Anecdotes of Doctor Benjamin Franklin, whom the Author visits in Philadelphia.
I CARRIED a request to the late Doctor Benjamin Franklin, then president of the state of Pennsylvania, for certain papers, I was to deliver further southward. I anticipated much pleasure, from the interview with this truly great man: To see one, who, from small beginnings, by the sole exertion of native genius, and indefatigable industry, had raised himself to the pinnacle of politics and letters. a man, who, from an hum|ble porter's boy, had elevated himself to be the desirable companion of the great Page 154 ones of the earth: who, from trundling a wheelbarrow in bye lanes, had been advanced to pass in splendour, through the courts of kings; and, from hawking vile ballads, to the contracting and sign|ing treaties, which gave peace and inde|pendence to three millions of his fellow citizens, was a sight interesting in the ex|treme.
I found the doctor surrounded by com|pany, most of whom were young people. He received me with the attention due to a young stranger. He dispatched a person for the papers I wanted; asked me politely to be seated; inquired after the family I sprang from; and told me a pleasing anecdote of my brave ancestor, Captain Underhill. I found, in the doc|tor, all that simplicity of language, which is remarkable in the fragment of his life, published since his decease; and which was conspicuous in my medical precep|tor. I have since been in a room a few Page 155 hours with Governour Jay, of New York; have heard of the late Governour Livingston, of New Jersey; and am now confirmed in the opinion, I have suggest|ed, that men of genuine merit, as they possess the essence, need not the pa|rade of great knowledge. A rich man is often plain in his attire, and the man, who has abundant treasures of learning, simple in his manners and stile.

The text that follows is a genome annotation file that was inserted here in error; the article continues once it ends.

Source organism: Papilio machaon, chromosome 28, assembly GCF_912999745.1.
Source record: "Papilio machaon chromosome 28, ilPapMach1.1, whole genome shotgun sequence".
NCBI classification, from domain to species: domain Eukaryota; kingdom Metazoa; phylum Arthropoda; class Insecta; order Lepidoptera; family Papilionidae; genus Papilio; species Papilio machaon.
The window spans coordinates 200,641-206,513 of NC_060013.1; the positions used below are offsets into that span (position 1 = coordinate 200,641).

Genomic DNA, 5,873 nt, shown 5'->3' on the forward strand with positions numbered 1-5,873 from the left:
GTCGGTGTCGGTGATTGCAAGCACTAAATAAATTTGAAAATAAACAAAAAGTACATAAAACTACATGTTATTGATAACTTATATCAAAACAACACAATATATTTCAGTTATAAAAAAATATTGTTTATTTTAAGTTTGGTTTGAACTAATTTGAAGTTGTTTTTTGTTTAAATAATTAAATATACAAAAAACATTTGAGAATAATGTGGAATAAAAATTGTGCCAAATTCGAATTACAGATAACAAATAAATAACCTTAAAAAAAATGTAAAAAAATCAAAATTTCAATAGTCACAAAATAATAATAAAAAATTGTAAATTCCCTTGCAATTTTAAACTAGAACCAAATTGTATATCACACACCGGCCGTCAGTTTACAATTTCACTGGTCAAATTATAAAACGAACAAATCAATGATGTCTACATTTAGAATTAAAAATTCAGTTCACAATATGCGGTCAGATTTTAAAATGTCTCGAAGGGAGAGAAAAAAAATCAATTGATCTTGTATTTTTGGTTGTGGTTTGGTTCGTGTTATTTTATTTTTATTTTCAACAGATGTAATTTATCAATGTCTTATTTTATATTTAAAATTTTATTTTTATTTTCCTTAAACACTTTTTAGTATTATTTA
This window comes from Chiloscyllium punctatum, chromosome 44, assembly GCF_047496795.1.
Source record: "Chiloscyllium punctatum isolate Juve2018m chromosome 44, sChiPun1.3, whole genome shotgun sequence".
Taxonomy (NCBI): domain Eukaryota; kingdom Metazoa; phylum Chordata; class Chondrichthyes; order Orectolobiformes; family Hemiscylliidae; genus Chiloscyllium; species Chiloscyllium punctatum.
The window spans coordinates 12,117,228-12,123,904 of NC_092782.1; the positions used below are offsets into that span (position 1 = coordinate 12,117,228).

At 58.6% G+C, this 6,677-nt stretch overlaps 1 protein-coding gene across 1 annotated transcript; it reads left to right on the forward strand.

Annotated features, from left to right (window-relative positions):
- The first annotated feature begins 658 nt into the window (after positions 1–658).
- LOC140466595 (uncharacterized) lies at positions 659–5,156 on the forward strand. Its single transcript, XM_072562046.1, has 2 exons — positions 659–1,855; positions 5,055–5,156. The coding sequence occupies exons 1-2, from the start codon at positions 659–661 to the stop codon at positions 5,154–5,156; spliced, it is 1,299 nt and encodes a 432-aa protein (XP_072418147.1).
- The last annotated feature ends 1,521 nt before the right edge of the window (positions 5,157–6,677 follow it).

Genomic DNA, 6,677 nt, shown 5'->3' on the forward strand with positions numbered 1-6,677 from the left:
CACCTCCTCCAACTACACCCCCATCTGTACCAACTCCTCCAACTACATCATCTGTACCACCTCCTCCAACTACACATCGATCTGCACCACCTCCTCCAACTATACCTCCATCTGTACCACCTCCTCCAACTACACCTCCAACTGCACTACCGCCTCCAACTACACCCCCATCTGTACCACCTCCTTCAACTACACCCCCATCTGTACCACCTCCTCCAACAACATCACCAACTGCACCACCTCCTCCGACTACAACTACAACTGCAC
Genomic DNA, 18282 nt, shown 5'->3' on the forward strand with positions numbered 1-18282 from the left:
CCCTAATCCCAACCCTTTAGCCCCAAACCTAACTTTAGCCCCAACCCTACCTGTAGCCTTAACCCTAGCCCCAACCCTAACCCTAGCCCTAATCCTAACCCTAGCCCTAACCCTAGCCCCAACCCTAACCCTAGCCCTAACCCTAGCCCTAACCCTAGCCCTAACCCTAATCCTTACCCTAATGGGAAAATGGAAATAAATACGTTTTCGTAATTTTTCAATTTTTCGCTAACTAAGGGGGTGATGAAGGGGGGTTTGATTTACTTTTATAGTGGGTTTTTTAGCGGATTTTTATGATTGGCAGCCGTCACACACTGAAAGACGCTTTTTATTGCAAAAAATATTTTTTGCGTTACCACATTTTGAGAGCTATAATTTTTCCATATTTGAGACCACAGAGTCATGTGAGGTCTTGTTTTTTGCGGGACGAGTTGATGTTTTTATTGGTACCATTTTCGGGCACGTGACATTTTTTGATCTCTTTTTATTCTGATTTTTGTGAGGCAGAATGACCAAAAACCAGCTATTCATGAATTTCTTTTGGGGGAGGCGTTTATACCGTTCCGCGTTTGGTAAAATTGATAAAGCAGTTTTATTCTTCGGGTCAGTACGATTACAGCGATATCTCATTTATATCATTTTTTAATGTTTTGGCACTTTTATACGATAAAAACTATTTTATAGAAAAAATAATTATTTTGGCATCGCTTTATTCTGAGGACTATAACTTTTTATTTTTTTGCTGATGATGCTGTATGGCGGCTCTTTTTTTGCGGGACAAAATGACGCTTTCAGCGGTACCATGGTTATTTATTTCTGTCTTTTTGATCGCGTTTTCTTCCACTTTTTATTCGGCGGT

The doctor, in early life, was economi|cal from principle; in his latter days, perhaps from habit. Poor Richard held the purse strings of the president of Penn|sylvania. Permit me to illustrate this observation, by an anecdote. Soon after I was introduced, an airy, thoughtless re|lation, from a New England state, enter|ed the room. It seems he was on a party of pleasure, and had been so much involved in it, for three weeks, as not to have paid his respects to his ven|erable relative. The purpose of his Page 156 present visit was, to solicit the loan of a small sum of money, to enable him to pay his bills, and transport himself home. He preluded his request, with a detail of embarrassments, which might have befal|len the most circumspect. He said that he had loaded a vessel for B—, and as he did not deal on credit, had purchased be|yond his current cash, and could not read|ily procure a draft upon home. The doctor, inquiring how much he wanted, he replied, with some hesitation, fifty dollars. The benevolent old gentleman went to his escritoir, and counted him out an hundred. He received them with many promises of punctual payment, and hastily took up the writing implements, to draught a note of hand, for the cash. The doctor, who saw into the nature of the borrower's embarrassments, better than he was aware; and was posses|sed with the improbability of ever recov|ering his cash again, stepped across the Page 157 room, laying his hand gently upon his cousin's arm, said, stop cousin, we will save the paper; a quarter of a sheet is not of great value, but it is worth sav|ing: conveying, at once, a liberal gift and gentle reprimand for the borrower's prevarication and extravagance. Since I am talking of Franklin, the reader may be as unwilling to leave him as I was. Allow me to relate another anecdote. I do not recollect how the conversation was introduced; but a young person in company, mentioned his surprize, that the possession of great riches should ever be attended with such anxiety and solic|itude; and instanced Mr. R—M—, who, he said, though in possession of unbound|ed wealth, yet was as busy and more anxious, than the most assiduous clerk in his counting house. The doctor took an apple from a fruit basket, and presented it to a little child, who could just totter a|bout the room. The child could scarce Page 158 grasp it in his hand. He then gave it another, which occupied the other hand. Then choosing a third, remarkable for its size and beauty, he presented that also. The child, after many ineffectual attempts to hold the three, dropped the last on the carpet, and burst into tears. See there, said the philosopher; there is a little man, with more riches than he can en|joy.